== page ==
Whole wheat berries are cooked in milk until creamy, then mixed with ricotta, sugar, eggs, candied citron and a heady mix of spices and scents—cinnamon, vanilla and orange blossom water. The filling is poured into a pie crust and covered with a lattice top and baked. It's sort of like a crazy, perfumed cheesecake crossed with rice pudding in a pie crust. And it's insanely addictive.
Don't be alarmed by the list of ingredients and steps. It's an easy dessert to make but it takes time and planning and you cannot be in a rush. The most dedicated of pastiera bakers insist that it should take three days to make a pastiera (six, if you start with uncooked wheat berries, which need three days of soaking before you begin). This means that signore in the know all over Naples begin making this on the Thursday (or at least the Friday) before Easter.
The process looks a little like this:
On Maundy Thursday you cook the boiled wheat berries with milk and lemon to make a creamy oatmeal-like mixture, which needs to cool overnight.
On Good Friday you prepare the pastry and the ricotta filling and let this, too, rest overnight – they say that freshly beaten eggs will ruin a pastiera when it has that “soufflé effect”, making the filling rise while cooking then sink when cooled. A pastiera has to be perfectly flat on top. Resting time also allows the mixture’s many flavours and spices to mingle nicely.
Saturday is baking day and the pastiera must be cooled in its tin before removing it. It's also always better the day after it's been baked. Sunday lunch is the moment of truth, when a little powdered sugar is dusted over the top and slices are liberally handed out.
You can also do this all at once, naturally. But do keep in mind it tastes better the next day, so begin this at least one day in advance if you can.
This is a very traditional recipe but I do use a smaller proportion of wheat berries (some recipes add up to double the amount) and sugar so it's not overly sweet. Some pastiera recipes also call for many more eggs - one recipe I dug out of a Neapolitan cookbook calls for 10 eggs in total - 7 in the filling and 3 in the crust! It's not unusual for Easter recipes to use a large amount of eggs - a way of using up the surplus of spring eggs that your chickens are laying. Another variation of the recipe is to use a mixture of candied fruits (including candied orange and candied melon, for example) but I prefer the mellow flavour and colour of candied citron. The important thing is not to exclude any of the ingredients as they are all vital to the balance (and the tradition) of the pastiera.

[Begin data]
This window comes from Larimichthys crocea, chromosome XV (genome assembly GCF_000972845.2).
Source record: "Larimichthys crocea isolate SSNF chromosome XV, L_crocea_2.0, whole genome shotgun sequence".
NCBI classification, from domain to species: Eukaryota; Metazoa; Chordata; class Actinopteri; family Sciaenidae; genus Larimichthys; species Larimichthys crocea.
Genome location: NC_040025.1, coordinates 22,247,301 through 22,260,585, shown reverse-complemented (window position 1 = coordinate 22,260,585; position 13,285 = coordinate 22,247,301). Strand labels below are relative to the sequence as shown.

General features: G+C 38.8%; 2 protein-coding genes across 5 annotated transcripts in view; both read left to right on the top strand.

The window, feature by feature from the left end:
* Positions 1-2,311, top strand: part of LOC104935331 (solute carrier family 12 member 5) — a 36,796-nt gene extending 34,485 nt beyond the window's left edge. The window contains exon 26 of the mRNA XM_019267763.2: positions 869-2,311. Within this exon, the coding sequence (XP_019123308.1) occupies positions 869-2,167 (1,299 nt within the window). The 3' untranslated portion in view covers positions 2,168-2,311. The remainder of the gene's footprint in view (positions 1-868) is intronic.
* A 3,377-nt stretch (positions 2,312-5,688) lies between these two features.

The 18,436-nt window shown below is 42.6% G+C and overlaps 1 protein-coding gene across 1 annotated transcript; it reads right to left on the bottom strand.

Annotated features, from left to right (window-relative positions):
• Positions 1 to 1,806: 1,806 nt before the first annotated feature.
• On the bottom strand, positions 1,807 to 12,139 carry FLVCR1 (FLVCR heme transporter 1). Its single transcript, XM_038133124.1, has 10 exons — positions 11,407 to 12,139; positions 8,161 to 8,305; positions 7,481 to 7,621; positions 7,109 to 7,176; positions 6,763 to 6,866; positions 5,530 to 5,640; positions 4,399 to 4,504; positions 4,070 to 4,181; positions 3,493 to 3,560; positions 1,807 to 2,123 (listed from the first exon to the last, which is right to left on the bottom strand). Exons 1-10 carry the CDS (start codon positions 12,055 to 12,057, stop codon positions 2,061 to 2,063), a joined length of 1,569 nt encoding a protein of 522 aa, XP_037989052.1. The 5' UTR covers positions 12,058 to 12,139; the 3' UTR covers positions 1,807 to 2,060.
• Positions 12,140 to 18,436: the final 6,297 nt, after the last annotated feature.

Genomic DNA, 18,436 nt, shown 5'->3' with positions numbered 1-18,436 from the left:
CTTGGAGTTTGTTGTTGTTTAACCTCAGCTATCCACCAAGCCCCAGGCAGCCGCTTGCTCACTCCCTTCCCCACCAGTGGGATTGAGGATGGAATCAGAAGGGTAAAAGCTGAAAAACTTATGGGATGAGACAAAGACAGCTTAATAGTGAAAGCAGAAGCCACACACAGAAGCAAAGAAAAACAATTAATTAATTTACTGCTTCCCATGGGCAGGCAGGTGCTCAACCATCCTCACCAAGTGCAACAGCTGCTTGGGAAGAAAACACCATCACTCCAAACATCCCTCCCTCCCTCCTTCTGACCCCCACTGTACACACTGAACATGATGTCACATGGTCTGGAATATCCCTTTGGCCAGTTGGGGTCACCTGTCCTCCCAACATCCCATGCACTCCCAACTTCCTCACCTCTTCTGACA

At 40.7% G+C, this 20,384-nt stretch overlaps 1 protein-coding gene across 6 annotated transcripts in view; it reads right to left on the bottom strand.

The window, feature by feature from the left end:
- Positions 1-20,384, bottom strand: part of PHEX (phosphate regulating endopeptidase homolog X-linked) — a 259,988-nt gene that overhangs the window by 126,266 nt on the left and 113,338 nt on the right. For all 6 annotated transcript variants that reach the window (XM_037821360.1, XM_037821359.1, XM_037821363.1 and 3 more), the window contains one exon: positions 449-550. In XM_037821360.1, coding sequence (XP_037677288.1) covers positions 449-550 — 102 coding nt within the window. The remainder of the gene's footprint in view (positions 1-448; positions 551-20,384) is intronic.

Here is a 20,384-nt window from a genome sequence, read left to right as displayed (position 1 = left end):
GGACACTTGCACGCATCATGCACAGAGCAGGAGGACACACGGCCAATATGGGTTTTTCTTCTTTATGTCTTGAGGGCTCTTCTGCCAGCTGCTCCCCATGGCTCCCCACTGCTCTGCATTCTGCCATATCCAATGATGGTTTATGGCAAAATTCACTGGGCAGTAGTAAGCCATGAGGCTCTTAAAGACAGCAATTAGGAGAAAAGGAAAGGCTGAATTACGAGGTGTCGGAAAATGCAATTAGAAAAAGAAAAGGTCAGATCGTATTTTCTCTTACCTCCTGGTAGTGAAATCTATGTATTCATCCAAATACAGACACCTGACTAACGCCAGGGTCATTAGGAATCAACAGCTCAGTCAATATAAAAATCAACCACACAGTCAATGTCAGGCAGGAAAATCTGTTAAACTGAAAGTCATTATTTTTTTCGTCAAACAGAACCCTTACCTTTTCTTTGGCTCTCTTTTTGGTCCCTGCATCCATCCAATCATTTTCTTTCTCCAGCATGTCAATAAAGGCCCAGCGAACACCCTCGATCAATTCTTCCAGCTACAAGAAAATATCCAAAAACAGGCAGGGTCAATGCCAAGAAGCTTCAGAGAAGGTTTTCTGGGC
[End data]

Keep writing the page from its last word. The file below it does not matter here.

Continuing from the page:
In Italy, you can buy jars of pre-cooked, whole wheat berries (known as grano cotto in Italian – “cooked grain”) made for the sole purpose of preparing this dessert. If you can't find this, then you'll need to prepare uncooked wheat berries three days before you need to start cooking with them, otherwise pearl barley makes a good substitute. And if you need a good source that explains all these different grains, check out this article: http://food52.com/blog... —Emiko